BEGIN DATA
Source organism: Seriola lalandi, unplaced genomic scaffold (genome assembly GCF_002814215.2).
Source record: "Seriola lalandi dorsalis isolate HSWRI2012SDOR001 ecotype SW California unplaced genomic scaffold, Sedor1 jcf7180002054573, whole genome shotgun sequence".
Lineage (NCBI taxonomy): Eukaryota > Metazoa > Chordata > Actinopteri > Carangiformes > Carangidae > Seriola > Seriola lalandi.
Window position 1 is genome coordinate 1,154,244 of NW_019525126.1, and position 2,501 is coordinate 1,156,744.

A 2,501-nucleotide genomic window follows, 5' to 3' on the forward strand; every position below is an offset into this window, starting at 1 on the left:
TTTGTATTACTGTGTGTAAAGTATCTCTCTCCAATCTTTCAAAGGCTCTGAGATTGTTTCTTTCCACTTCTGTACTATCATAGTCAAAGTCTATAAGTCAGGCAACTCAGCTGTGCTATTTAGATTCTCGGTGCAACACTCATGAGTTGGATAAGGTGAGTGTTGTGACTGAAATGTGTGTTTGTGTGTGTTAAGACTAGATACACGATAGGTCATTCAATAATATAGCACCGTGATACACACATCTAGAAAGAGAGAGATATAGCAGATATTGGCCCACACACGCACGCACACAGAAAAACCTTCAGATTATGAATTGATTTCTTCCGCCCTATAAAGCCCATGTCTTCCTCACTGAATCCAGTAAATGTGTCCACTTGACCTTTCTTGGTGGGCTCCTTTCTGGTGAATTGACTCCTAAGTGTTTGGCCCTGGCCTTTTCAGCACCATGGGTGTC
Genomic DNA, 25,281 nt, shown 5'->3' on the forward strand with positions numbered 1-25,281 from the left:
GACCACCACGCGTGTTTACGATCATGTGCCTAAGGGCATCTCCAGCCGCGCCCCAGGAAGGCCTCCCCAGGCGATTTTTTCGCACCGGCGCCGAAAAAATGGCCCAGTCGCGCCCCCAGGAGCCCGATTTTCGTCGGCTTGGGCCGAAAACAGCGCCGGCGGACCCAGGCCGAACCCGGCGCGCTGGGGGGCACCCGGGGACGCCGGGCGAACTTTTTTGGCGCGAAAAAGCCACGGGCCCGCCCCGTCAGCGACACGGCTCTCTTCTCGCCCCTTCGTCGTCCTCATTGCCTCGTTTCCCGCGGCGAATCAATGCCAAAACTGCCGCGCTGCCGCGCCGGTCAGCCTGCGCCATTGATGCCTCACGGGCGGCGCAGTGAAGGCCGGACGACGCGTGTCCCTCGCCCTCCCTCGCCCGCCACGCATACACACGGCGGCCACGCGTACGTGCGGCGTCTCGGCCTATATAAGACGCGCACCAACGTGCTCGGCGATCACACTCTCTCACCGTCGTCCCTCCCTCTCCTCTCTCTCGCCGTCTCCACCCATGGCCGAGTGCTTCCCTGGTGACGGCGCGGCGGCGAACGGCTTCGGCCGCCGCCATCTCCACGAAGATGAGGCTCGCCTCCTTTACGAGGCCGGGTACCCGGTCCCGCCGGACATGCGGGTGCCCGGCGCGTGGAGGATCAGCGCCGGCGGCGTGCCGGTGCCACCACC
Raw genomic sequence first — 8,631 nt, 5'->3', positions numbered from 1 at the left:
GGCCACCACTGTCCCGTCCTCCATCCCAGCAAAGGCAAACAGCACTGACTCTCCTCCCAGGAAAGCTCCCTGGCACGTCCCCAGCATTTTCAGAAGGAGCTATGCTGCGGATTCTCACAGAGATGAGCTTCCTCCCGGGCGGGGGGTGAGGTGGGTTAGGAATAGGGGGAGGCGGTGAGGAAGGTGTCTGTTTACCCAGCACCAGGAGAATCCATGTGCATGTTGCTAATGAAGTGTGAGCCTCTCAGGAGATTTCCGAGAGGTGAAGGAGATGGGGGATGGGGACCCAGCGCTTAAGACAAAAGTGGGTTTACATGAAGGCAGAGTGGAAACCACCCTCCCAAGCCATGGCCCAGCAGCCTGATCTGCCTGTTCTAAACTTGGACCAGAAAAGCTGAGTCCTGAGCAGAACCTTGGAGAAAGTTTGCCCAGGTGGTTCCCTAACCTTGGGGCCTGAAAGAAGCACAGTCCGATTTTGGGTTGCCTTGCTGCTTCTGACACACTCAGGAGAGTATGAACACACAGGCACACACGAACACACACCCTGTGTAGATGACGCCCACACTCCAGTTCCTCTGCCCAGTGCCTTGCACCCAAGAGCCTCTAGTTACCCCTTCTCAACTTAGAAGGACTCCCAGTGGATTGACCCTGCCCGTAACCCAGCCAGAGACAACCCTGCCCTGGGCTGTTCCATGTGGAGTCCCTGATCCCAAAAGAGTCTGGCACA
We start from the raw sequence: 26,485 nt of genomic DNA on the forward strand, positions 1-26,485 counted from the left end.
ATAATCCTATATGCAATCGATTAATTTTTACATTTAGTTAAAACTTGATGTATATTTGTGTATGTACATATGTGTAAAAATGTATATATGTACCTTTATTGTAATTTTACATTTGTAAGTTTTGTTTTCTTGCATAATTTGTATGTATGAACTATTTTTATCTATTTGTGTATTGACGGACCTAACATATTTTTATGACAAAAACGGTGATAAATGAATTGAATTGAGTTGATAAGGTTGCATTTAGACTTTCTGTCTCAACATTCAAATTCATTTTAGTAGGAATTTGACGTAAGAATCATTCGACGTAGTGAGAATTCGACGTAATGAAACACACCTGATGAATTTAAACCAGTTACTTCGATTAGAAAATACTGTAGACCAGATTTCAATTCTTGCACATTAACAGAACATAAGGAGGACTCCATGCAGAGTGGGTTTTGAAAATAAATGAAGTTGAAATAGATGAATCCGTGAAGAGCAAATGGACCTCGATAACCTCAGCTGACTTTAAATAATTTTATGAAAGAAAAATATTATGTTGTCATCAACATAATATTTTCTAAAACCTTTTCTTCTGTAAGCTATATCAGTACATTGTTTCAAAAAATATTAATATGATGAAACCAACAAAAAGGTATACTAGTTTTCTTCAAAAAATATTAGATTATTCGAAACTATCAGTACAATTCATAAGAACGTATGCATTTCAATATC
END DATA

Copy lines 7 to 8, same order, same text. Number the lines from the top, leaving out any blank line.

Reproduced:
Genomic DNA, 25,281 nt, shown 5'->3' on the forward strand with positions numbered 1-25,281 from the left:
GACCACCACGCGTGTTTACGATCATGTGCCTAAGGGCATCTCCAGCCGCGCCCCAGGAAGGCCTCCCCAGGCGATTTTTTCGCACCGGCGCCGAAAAAATGGCCCAGTCGCGCCCCCAGGAGCCCGATTTTCGTCGGCTTGGGCCGAAAACAGCGCCGGCGGACCCAGGCCGAACCCGGCGCGCTGGGGGGCACCCGGGGACGCCGGGCGAACTTTTTTGGCGCGAAAAAGCCACGGGCCCGCCCCGTCAGCGACACGGCTCTCTTCTCGCCCCTTCGTCGTCCTCATTGCCTCGTTTCCCGCGGCGAATCAATGCCAAAACTGCCGCGCTGCCGCGCCGGTCAGCCTGCGCCATTGATGCCTCACGGGCGGCGCAGTGAAGGCCGGACGACGCGTGTCCCTCGCCCTCCCTCGCCCGCCACGCATACACACGGCGGCCACGCGTACGTGCGGCGTCTCGGCCTATATAAGACGCGCACCAACGTGCTCGGCGATCACACTCTCTCACCGTCGTCCCTCCCTCTCCTCTCTCTCGCCGTCTCCACCCATGGCCGAGTGCTTCCCTGGTGACGGCGCGGCGGCGAACGGCTTCGGCCGCCGCCATCTCCACGAAGATGAGGCTCGCCTCCTTTACGAGGCCGGGTACCCGGTCCCGCCGGACATGCGGGTGCCCGGCGCGTGGAGGATCAGCGCCGGCGGCGTGCCGGTGCCACCACC